Live-action 'Aladdin' works its magic in remaking beloved original

Katie Walsh
Tribune News Service
Mena Massoud as Aladdin, left, and Will Smith as Genie in Disney's live-action adaptation of the 1992 animated classic "Aladdin." This image released by Disney shows

There's no slowing the Disney live-action remake train. The chance to cash in on fan nostalgia for their favorite Disney animated films can be quite lucrative, even though there have been some misses among the hits. It's a fraught endeavor to try and update a film while maintaining what fans essentially love about it. Fortunately, Disney nails it with the live-action "Aladdin" — mostly because they've hardly messed with the original formula.

Many of the live-action remakes feel like hollow pandering to audience demand for representation. Audiences do want more inclusivity in film, but when it's done authentically, not when it feels like checking a box, when it seems like studios and filmmakers do the absolute least but tell us it counts. But co-writer/director Guy Ritchie has updated the characters — particularly Princess Jasmine — in a way that feels both well-earned and necessary, while intrinsically understanding what made "Aladdin" such a beloved animated film in 1992.

Because it is so faithful, it's easy to love "Aladdin," especially hearing new versions of the incredible songs by Alan Menken, Howard Ashman and Tim Rice. "La La Land" and "The Greatest Showman" songwriters Benj Pasek and Justin Paul contribute lyrics to a new song for Jasmine, "Speechless," which becomes an empowering anthem for the princess (though it has more of that earnestly modern ballad flair, rather than the wordy, clever, traditional tunes by Menken, Ashman and Rice).

The story of "Aladdin" lends itself well to live action, because it's a film with timeless themes and lessons about power, love and embracing your authentic self. The love story between Aladdin and Jasmine is genuinely romantic, and Aladdin's struggle with his own pride and unwillingness to own his identity as a riff-raff street rat is eminently relatable.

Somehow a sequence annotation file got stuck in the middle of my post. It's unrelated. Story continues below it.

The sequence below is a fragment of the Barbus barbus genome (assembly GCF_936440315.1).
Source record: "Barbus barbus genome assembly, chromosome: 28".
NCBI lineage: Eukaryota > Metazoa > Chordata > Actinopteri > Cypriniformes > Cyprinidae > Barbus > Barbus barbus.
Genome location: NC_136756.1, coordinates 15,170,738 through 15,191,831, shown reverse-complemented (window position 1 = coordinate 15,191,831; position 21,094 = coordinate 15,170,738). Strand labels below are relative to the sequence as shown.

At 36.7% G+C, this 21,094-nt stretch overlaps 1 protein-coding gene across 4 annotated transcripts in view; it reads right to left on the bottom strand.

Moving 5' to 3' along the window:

Mena Massoud as Aladdin, left, and Naomi Scott as Jasmine in Disney's live-action adaptation of the 1992 animated classic "Aladdin." The movie opens Thursday at Regal West Manchester, Frank Theatres Queensgate Stadium 13 and R/C Hanover Movies.

Half the battle is casting, especially for such a character-driven story. Canadian actor Mena Massoud is perfect in the role of Aladdin, accurate down to the wide side-grin and swoopy hair. However, the breakout star is absolutely Naomi Scott as Jasmine, who tears into a beefed-up role with gusto. Jasmine gets a friend (Nasim Pedrad), her own song and a desire to wield her own political power, for good, and the additional character elements make the relationship with Aladdin even more interesting and powerful.

The question on everyone's minds, though: What about the Genie? Will Smith has stepped into the big blue shoes left by Robin Williams, who memorably voiced the Genie in one of the funniest Disney performances to date (or ever). Smartly, Smith doesn't try to be Williams, as no one could ever duplicate that performance. He does himself, adding some hip-hop flair to the Genie.

Ritchie seems to have been the right man for the job, not because he brought a specific singular personal vision to the film but because he honed in on the elements that made the original so beloved. He also seems to really enjoy shooting parkour stunts in walled cities, and of course, the animated "Aladdin" is the vanguard of that movement. While sometimes Ritchie's style can be a bit herky jerky, relying on editing and film speed rather than the fluid camera movements that are so breathtaking, as a filmmaker he knows what to preserve and what to enhance.

If it ain't broke, don't fix it, and the resulting "Aladdin" is fun, celebratory and yes, nostalgic.

3 stars
Cast: Mena Massoud, Naomi Scott, Will Smith, Marwan Kenzari, Nasim Pedrad, Navid Negahban.
Directed by Guy Ritchie.
Running time: 2 hours, 8 minutes.
Rated PG for some action/peril.